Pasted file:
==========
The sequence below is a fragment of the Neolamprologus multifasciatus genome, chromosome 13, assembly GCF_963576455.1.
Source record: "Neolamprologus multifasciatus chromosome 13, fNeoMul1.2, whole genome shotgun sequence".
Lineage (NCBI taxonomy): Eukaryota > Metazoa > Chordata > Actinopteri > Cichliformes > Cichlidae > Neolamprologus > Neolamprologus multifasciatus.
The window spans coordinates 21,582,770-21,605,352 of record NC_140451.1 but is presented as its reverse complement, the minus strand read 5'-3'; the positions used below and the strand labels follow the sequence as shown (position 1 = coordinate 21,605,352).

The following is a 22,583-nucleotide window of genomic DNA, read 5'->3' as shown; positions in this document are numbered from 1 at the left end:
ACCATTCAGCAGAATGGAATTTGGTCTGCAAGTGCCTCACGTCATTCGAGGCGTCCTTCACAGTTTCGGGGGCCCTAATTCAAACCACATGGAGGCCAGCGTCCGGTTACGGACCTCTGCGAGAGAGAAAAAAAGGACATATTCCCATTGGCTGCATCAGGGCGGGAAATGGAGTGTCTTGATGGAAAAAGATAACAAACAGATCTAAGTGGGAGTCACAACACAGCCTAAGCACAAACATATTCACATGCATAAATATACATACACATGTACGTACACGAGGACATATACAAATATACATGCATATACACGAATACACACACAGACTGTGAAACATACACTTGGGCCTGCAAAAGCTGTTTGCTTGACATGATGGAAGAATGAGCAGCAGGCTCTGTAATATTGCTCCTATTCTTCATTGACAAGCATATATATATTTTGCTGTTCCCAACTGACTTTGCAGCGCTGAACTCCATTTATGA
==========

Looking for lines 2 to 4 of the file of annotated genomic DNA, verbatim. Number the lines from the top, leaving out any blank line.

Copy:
Source record: "Neolamprologus multifasciatus chromosome 13, fNeoMul1.2, whole genome shotgun sequence".
Lineage (NCBI taxonomy): Eukaryota > Metazoa > Chordata > Actinopteri > Cichliformes > Cichlidae > Neolamprologus > Neolamprologus multifasciatus.
The window spans coordinates 21,582,770-21,605,352 of record NC_140451.1 but is presented as its reverse complement, the minus strand read 5'-3'; the positions used below and the strand labels follow the sequence as shown (position 1 = coordinate 21,605,352).